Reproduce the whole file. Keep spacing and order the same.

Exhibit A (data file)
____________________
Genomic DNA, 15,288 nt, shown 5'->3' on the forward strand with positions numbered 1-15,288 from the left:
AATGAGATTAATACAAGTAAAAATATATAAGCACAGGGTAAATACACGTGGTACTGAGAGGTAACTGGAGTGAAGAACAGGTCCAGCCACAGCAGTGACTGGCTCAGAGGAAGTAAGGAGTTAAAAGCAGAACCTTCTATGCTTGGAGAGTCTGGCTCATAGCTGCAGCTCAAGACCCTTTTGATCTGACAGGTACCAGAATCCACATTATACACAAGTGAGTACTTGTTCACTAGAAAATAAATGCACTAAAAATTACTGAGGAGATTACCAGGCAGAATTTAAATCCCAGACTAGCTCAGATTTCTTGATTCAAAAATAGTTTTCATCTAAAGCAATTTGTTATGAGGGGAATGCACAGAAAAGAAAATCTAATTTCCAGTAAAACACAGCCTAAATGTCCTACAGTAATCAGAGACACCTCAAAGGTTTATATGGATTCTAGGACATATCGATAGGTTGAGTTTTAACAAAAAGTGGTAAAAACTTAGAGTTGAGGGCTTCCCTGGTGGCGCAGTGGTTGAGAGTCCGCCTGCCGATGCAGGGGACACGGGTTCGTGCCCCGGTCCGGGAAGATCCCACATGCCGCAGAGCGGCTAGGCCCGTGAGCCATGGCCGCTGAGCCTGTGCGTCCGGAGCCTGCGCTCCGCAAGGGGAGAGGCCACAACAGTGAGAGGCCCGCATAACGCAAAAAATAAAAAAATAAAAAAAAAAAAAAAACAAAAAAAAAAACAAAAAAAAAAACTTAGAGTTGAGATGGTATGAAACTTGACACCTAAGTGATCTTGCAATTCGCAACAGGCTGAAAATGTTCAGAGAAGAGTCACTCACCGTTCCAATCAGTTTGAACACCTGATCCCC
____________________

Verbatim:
Genomic DNA, 15,288 nt, shown 5'->3' on the forward strand with positions numbered 1-15,288 from the left:
AATGAGATTAATACAAGTAAAAATATATAAGCACAGGGTAAATACACGTGGTACTGAGAGGTAACTGGAGTGAAGAACAGGTCCAGCCACAGCAGTGACTGGCTCAGAGGAAGTAAGGAGTTAAAAGCAGAACCTTCTATGCTTGGAGAGTCTGGCTCATAGCTGCAGCTCAAGACCCTTTTGATCTGACAGGTACCAGAATCCACATTATACACAAGTGAGTACTTGTTCACTAGAAAATAAATGCACTAAAAATTACTGAGGAGATTACCAGGCAGAATTTAAATCCCAGACTAGCTCAGATTTCTTGATTCAAAAATAGTTTTCATCTAAAGCAATTTGTTATGAGGGGAATGCACAGAAAAGAAAATCTAATTTCCAGTAAAACACAGCCTAAATGTCCTACAGTAATCAGAGACACCTCAAAGGTTTATATGGATTCTAGGACATATCGATAGGTTGAGTTTTAACAAAAAGTGGTAAAAACTTAGAGTTGAGGGCTTCCCTGGTGGCGCAGTGGTTGAGAGTCCGCCTGCCGATGCAGGGGACACGGGTTCGTGCCCCGGTCCGGGAAGATCCCACATGCCGCAGAGCGGCTAGGCCCGTGAGCCATGGCCGCTGAGCCTGTGCGTCCGGAGCCTGCGCTCCGCAAGGGGAGAGGCCACAACAGTGAGAGGCCCGCATAACGCAAAAAATAAAAAAATAAAAAAAAAAAAAAAACAAAAAAAAAAACAAAAAAAAAAACTTAGAGTTGAGATGGTATGAAACTTGACACCTAAGTGATCTTGCAATTCGCAACAGGCTGAAAATGTTCAGAGAAGAGTCACTCACCGTTCCAATCAGTTTGAACACCTGATCCCC